But it's the President's meeting with Putin that has most concerned administration officials and outside experts, who fear a Helsinki redux that could once again strengthen Putin's hand on the world stage.
Despite his bravado, Trump has repeatedly demonstrated an aversion to face-to-face confrontations, particularly when it comes to US adversaries like Putin. This time, Trump is confronting fresh unrest in Ukraine, where Russian ships opened fire on and seized three Ukrainian vessels near Crimea over the weekend.
"The President meeting with Putin in the wake of this Kerch Strait incident is highly problematic for the United States, because there seems to be no question that the Russians were the aggressor here," said Nicholas Burns, a Harvard professor and former State Department undersecretary for political affairs, pointing to Trump's first statement in the wake of the incident appearing to blame both Ukraine and Russia.
Noting that Trump has "shown no ability to stand up to Putin," Burns predicted Trump would acquiesce to the Russian leader on the Ukrainian confrontation.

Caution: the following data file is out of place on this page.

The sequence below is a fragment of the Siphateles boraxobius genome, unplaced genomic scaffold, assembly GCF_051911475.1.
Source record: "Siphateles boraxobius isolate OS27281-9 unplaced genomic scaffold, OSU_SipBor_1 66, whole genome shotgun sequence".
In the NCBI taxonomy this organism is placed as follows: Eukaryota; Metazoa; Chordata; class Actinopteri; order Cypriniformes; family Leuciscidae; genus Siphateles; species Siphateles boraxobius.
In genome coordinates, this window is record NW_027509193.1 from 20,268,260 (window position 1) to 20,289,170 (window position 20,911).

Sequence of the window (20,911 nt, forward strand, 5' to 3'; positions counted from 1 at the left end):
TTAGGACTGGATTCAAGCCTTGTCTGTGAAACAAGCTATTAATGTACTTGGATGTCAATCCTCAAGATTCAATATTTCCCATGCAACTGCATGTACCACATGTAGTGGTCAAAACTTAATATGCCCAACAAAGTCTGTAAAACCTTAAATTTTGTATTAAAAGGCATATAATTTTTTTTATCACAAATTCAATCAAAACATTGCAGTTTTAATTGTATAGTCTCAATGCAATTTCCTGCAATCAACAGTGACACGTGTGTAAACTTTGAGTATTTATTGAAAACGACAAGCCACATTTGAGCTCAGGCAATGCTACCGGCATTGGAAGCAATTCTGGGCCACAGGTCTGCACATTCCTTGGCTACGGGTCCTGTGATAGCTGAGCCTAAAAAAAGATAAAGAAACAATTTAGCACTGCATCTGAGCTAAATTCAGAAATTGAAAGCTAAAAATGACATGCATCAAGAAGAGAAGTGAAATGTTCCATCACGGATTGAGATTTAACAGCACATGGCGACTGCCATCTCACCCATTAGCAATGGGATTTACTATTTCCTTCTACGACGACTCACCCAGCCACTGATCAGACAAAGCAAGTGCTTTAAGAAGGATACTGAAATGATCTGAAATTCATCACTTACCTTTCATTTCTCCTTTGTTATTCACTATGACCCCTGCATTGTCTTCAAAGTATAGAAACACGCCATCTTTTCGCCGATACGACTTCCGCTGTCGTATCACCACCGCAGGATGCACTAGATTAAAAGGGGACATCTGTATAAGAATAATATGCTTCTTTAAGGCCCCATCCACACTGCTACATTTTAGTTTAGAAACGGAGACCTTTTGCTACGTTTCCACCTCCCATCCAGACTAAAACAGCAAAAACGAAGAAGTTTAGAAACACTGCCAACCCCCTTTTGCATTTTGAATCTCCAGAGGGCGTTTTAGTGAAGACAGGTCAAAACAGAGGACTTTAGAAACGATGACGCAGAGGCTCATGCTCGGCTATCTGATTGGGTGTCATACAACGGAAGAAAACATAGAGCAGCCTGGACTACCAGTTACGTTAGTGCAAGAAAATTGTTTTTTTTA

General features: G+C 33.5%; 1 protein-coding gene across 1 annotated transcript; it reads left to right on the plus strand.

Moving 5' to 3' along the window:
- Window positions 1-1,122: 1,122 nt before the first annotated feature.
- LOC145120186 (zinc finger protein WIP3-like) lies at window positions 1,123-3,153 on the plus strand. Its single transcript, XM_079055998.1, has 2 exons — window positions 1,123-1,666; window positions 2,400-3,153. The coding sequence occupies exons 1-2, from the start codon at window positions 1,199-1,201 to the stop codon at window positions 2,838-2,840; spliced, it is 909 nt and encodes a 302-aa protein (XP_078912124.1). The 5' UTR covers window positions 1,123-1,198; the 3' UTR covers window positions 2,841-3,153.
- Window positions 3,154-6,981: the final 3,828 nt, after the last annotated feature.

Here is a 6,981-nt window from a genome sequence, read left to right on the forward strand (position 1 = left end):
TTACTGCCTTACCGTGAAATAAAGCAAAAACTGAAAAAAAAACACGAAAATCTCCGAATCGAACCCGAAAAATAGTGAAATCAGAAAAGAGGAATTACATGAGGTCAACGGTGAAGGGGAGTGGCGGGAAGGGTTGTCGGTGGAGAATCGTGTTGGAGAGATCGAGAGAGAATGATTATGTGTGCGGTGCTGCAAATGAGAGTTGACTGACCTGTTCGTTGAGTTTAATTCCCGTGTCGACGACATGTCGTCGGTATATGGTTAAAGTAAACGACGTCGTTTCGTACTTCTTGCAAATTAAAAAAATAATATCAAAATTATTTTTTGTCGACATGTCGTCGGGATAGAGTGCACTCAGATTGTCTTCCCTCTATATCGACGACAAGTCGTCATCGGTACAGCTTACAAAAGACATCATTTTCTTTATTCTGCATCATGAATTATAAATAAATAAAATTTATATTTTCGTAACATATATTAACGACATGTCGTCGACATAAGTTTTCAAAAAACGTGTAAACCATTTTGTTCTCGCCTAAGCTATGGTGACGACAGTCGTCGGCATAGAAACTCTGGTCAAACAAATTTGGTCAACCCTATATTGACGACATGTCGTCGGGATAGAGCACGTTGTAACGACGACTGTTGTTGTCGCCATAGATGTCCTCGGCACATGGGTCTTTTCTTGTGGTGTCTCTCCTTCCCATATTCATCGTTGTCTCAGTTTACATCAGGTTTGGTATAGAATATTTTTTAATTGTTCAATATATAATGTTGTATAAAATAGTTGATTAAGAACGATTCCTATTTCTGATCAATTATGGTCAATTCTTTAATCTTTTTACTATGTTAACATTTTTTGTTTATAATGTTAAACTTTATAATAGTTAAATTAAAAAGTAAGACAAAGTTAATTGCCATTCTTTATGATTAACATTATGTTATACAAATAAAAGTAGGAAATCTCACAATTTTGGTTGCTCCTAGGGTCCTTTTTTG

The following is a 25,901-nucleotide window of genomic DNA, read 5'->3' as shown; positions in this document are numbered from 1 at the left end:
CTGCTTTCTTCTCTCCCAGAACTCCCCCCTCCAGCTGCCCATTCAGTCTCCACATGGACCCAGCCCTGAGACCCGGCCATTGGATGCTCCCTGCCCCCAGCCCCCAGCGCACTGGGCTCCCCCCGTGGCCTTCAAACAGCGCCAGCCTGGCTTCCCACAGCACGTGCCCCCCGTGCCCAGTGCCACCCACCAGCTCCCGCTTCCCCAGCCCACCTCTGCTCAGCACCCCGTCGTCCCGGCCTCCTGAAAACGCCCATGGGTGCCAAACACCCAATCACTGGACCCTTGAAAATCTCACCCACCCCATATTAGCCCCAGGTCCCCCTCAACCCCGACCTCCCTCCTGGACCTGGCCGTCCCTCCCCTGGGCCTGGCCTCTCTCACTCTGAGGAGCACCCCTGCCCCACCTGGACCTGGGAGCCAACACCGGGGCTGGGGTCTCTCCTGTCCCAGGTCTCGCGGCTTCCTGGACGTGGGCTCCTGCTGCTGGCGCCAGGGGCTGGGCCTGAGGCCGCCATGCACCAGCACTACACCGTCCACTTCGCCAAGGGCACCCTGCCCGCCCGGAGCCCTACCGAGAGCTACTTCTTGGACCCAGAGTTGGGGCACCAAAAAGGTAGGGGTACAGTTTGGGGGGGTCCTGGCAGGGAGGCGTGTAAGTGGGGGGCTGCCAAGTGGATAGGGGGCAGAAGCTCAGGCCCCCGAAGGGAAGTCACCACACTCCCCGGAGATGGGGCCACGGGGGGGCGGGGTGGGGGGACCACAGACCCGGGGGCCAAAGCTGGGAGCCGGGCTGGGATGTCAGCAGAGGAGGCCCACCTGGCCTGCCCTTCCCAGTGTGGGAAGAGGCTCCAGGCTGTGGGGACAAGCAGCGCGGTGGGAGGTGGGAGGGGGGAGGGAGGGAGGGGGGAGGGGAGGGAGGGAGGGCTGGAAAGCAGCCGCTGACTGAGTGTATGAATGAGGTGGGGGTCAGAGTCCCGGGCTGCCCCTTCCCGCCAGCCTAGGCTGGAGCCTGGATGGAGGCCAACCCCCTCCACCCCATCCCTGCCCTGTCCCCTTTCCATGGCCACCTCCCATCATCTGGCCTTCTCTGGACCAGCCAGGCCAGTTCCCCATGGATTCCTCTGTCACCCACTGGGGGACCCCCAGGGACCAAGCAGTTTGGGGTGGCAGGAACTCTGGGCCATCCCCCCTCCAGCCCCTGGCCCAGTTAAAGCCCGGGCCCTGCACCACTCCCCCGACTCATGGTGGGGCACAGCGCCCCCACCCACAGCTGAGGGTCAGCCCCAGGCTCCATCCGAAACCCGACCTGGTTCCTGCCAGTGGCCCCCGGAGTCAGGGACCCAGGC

"Once again the United States is going to be in a position of looking weak, of not acting strongly in opposition to what the Russians are doing," Burns said.
Trump appeared to harden his stance on Tuesday, suggesting his meeting with Putin could be scrapped in the wake of the events in Ukraine.
"Maybe I won't have the meeting. Maybe I won't even have the meeting," he told the Post. "I don't like that aggression. I don't want that aggression at all."
The question now is how Trump will react once he finds himself in a room with Putin.
After his success in Helsinki, Putin could be looking for his latest opportunity to make his case directly to Trump and to see if he can get the same result, said Fernando Cutz, a former senior adviser to then-national security adviser H.R. McMaster.